How many hours per week do you work? 50? 60? 80? Odds are, it’s more than 40. So whatever happened to the 40-hour work week? That’s a hot topic right now. Depending on who you talk to, it’s either long gone or it’s making a big comeback.

The 40-hour work week has been an official American institution for more than 75 years. Yet for many (perhaps we should say, most) who don’t actually punch a time clock, the 40-hour week has become a fantasy. It’s one thing to work long hours to finish a big project, but when work creep has you tethered to the office and your co-workers longer and longer hours, day in and day out, that’s a very different issue.

Bucking tradition can be a good thing

In a recent study conducted by Manpower Group, 94% of respondents said they are open to something other than the traditional 9-5 work week. But they meant flexible scheduling, not “9+5” hours per day.

Flexible scheduling – what Manpower calls NextGen Work – enables employees to balance their work with personal obligations and desires. That alleviates stress and boosts job satisfaction. Offering flexibility in the form of personalized scheduling, remote access, etc. enables companies to hire and keep the best talent.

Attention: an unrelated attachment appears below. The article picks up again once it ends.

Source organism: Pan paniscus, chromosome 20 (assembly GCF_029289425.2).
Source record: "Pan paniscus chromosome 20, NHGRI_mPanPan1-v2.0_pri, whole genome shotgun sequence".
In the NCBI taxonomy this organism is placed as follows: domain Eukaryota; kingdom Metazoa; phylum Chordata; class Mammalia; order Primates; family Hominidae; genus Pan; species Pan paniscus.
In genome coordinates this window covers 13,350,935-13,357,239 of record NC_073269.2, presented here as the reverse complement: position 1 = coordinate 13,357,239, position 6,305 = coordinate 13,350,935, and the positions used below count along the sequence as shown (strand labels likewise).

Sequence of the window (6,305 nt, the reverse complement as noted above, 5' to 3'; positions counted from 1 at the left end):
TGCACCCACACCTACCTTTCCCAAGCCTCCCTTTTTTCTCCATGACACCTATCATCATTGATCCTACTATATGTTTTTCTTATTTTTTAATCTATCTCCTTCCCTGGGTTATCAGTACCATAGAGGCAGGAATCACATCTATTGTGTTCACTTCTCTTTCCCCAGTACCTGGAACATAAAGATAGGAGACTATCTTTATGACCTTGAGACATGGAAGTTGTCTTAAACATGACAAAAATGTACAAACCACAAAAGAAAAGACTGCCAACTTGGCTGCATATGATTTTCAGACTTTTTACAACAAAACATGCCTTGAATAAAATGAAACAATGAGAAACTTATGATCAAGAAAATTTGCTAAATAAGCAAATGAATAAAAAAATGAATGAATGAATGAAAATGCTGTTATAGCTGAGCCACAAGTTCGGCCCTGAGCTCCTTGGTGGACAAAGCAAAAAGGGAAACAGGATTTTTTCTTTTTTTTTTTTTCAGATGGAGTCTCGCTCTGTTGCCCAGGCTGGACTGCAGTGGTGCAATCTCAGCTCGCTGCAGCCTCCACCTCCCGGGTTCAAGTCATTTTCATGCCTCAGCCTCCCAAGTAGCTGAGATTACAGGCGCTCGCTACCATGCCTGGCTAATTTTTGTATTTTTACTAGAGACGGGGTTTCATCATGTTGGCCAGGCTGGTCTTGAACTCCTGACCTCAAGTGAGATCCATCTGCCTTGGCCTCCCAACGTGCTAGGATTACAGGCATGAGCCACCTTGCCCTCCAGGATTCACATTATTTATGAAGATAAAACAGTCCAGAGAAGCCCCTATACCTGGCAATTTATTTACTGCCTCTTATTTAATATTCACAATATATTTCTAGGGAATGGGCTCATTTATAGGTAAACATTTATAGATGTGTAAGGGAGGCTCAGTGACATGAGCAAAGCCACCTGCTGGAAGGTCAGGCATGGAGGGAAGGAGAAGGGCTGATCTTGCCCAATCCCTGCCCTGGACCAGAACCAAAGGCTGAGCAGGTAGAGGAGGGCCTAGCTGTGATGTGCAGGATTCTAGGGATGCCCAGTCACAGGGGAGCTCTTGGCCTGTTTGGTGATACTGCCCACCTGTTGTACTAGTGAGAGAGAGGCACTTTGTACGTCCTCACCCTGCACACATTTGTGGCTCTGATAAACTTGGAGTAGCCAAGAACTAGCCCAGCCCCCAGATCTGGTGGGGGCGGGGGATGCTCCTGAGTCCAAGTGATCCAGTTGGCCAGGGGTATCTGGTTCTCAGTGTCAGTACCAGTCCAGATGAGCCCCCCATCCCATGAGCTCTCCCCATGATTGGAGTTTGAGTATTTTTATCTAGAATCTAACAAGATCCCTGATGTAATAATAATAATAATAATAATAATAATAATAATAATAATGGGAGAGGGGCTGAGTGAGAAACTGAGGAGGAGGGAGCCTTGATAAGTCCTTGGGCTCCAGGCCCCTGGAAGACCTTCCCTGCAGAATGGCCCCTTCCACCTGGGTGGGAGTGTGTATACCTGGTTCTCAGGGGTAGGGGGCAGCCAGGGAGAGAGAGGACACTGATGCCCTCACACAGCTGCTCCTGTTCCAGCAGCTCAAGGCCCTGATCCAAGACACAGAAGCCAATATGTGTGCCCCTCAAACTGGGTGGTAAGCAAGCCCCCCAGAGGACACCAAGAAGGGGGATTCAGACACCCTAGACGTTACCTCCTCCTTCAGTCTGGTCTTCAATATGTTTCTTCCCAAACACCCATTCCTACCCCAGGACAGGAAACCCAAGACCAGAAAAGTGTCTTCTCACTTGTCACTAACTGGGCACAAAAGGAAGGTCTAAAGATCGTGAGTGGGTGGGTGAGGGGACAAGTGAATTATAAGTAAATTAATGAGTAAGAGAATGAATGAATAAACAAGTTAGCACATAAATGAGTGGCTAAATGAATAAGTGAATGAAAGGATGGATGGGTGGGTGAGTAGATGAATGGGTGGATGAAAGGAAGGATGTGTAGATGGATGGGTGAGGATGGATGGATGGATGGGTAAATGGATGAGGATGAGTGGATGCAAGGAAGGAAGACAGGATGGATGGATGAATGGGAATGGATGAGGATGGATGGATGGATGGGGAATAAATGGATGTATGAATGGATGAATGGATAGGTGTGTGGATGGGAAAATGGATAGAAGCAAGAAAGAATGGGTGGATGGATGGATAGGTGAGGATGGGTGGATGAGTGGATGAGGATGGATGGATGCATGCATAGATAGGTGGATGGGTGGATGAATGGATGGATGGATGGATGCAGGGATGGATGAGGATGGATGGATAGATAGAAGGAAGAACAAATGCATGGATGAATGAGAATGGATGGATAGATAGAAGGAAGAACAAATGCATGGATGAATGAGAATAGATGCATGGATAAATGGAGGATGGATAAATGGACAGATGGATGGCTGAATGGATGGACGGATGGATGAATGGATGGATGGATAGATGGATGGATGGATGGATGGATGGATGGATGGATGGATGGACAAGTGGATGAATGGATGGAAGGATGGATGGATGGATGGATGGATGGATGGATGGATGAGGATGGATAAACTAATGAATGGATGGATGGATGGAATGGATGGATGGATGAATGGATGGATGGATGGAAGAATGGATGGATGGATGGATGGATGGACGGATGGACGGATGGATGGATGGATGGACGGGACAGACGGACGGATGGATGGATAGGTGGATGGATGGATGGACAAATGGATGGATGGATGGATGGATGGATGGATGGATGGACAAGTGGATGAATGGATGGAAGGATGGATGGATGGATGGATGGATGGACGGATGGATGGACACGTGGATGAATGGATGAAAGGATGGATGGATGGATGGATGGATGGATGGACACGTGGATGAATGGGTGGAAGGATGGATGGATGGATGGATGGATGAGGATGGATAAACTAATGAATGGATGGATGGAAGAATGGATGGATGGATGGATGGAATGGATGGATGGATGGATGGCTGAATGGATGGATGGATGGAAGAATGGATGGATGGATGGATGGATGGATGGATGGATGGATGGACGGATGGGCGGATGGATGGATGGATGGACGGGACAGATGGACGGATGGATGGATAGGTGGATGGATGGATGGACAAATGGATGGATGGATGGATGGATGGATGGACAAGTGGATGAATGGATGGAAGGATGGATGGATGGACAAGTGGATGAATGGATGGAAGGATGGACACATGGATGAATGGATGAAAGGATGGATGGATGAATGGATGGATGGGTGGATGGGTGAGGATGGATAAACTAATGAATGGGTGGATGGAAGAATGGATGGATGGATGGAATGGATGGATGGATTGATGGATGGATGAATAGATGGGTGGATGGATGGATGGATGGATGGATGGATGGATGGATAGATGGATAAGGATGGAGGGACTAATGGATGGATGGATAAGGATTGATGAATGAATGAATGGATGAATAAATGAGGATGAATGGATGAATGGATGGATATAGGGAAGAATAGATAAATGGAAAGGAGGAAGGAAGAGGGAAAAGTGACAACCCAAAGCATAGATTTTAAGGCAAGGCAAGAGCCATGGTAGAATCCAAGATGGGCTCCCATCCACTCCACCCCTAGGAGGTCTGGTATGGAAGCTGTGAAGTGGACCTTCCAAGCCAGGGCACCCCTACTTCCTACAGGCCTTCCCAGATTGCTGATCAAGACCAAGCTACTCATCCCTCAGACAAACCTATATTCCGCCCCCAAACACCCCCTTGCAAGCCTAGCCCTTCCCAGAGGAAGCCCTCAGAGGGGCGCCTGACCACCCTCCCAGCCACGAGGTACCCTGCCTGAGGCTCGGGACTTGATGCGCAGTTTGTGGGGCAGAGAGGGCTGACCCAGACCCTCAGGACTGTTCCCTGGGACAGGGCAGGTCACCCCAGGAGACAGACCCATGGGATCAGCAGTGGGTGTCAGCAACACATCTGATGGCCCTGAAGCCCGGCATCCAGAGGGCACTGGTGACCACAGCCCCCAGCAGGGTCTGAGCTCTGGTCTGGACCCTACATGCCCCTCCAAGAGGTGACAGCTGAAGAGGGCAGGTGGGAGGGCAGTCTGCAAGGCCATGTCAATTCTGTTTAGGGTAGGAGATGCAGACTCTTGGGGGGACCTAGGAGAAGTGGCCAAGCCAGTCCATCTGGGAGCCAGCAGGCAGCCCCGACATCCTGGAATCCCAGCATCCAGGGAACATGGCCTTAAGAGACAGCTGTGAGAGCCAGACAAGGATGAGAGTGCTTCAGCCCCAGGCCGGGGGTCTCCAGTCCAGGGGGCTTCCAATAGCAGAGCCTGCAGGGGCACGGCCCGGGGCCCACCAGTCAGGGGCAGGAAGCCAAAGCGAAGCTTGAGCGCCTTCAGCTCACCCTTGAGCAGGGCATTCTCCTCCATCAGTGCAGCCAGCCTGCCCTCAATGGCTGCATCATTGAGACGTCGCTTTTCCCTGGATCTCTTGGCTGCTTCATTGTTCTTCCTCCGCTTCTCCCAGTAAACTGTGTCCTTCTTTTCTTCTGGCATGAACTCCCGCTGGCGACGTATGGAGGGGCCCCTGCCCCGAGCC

Interestingly, when the Manpower study asked what motivates people to work, younger Millennials and Boomers expressed the same top priorities:

  1. Money
  2. Work/life balance
  3. Meaningful work

So why are we putting in ever-longer hours?

In some companies, there is a pervasive – if not necessarily stated – cultural belief that working 9-5 is for losers. High-tech startups are well-known for their unusual working environments. But they are also (in)famous for a work ethic that demands comprehensive commitment to the business cause.

Never leaving work mode has become romanticized, thanks to leaders in tech and other highly visible companies who brag about how they work 24/7 and how busy-busy-busy they are “getting things done.” To hear them, the only path to success is a moving walkway from which you dare not stray. It has progressed to the point where you aren’t considered serious about your job if you don’t work extremely long hours. You will never be – or be seen as — a high performer.

Technology itself is often blamed for facilitating the endless work week. On-the-go connectivity is tremendously convenient. But is there no OFF button? Technology is also distracting. It demands our attention. We think we have to have real-time conversations about everything. If we don’t check our email and social accounts frequently, we’ll miss out. All these interruptions are keeping us “at work” longer without getting any actual work done.